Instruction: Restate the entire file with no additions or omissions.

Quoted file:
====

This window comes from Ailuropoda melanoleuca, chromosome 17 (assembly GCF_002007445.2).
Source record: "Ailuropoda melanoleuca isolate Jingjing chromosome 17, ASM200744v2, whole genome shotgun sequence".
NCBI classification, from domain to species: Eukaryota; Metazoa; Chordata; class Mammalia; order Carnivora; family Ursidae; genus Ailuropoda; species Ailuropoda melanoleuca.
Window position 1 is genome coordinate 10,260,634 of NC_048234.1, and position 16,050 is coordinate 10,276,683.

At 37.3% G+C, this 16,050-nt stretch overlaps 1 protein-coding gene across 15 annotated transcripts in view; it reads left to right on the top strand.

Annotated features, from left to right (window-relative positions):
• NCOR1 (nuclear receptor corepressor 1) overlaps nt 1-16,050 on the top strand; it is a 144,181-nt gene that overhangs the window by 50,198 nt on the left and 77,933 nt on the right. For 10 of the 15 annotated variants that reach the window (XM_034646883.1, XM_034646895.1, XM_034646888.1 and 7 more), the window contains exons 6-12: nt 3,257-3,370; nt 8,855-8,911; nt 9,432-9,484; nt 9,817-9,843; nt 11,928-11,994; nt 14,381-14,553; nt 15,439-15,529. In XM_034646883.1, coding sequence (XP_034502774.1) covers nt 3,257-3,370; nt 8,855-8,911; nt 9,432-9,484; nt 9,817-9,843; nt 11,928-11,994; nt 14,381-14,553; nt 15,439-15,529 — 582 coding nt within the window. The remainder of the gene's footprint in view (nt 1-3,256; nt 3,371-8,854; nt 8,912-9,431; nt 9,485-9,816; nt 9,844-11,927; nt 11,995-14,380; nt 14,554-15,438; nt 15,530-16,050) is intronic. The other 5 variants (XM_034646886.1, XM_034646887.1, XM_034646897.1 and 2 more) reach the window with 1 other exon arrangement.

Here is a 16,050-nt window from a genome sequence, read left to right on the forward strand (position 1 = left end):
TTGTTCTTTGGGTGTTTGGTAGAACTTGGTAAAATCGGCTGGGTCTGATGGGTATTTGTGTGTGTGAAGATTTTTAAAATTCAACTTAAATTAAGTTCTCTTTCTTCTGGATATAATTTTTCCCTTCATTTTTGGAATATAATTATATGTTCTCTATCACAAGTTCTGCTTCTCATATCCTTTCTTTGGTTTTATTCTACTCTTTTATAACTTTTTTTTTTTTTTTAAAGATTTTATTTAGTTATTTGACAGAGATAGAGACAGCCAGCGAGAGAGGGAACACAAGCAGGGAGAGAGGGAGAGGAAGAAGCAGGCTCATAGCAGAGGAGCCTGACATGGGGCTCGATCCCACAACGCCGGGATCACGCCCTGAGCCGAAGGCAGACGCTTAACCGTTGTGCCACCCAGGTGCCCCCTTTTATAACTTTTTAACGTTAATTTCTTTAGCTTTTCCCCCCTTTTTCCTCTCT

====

This window comes from Ailuropoda melanoleuca, chromosome 17 (assembly GCF_002007445.2).
Source record: "Ailuropoda melanoleuca isolate Jingjing chromosome 17, ASM200744v2, whole genome shotgun sequence".
NCBI classification, from domain to species: Eukaryota; Metazoa; Chordata; class Mammalia; order Carnivora; family Ursidae; genus Ailuropoda; species Ailuropoda melanoleuca.
Window position 1 is genome coordinate 10,260,634 of NC_048234.1, and position 16,050 is coordinate 10,276,683.

At 37.3% G+C, this 16,050-nt stretch overlaps 1 protein-coding gene across 15 annotated transcripts in view; it reads left to right on the top strand.

Annotated features, from left to right (window-relative positions):
• NCOR1 (nuclear receptor corepressor 1) overlaps nt 1-16,050 on the top strand; it is a 144,181-nt gene that overhangs the window by 50,198 nt on the left and 77,933 nt on the right. For 10 of the 15 annotated variants that reach the window (XM_034646883.1, XM_034646895.1, XM_034646888.1 and 7 more), the window contains exons 6-12: nt 3,257-3,370; nt 8,855-8,911; nt 9,432-9,484; nt 9,817-9,843; nt 11,928-11,994; nt 14,381-14,553; nt 15,439-15,529. In XM_034646883.1, coding sequence (XP_034502774.1) covers nt 3,257-3,370; nt 8,855-8,911; nt 9,432-9,484; nt 9,817-9,843; nt 11,928-11,994; nt 14,381-14,553; nt 15,439-15,529 — 582 coding nt within the window. The remainder of the gene's footprint in view (nt 1-3,256; nt 3,371-8,854; nt 8,912-9,431; nt 9,485-9,816; nt 9,844-11,927; nt 11,995-14,380; nt 14,554-15,438; nt 15,530-16,050) is intronic. The other 5 variants (XM_034646886.1, XM_034646887.1, XM_034646897.1 and 2 more) reach the window with 1 other exon arrangement.

Here is a 16,050-nt window from a genome sequence, read left to right on the forward strand (position 1 = left end):
TTGTTCTTTGGGTGTTTGGTAGAACTTGGTAAAATCGGCTGGGTCTGATGGGTATTTGTGTGTGTGAAGATTTTTAAAATTCAACTTAAATTAAGTTCTCTTTCTTCTGGATATAATTTTTCCCTTCATTTTTGGAATATAATTATATGTTCTCTATCACAAGTTCTGCTTCTCATATCCTTTCTTTGGTTTTATTCTACTCTTTTATAACTTTTTTTTTTTTTTTAAAGATTTTATTTAGTTATTTGACAGAGATAGAGACAGCCAGCGAGAGAGGGAACACAAGCAGGGAGAGAGGGAGAGGAAGAAGCAGGCTCATAGCAGAGGAGCCTGACATGGGGCTCGATCCCACAACGCCGGGATCACGCCCTGAGCCGAAGGCAGACGCTTAACCGTTGTGCCACCCAGGTGCCCCCTTTTATAACTTTTTAACGTTAATTTCTTTAGCTTTTCCCCCCTTTTTCCTCTCT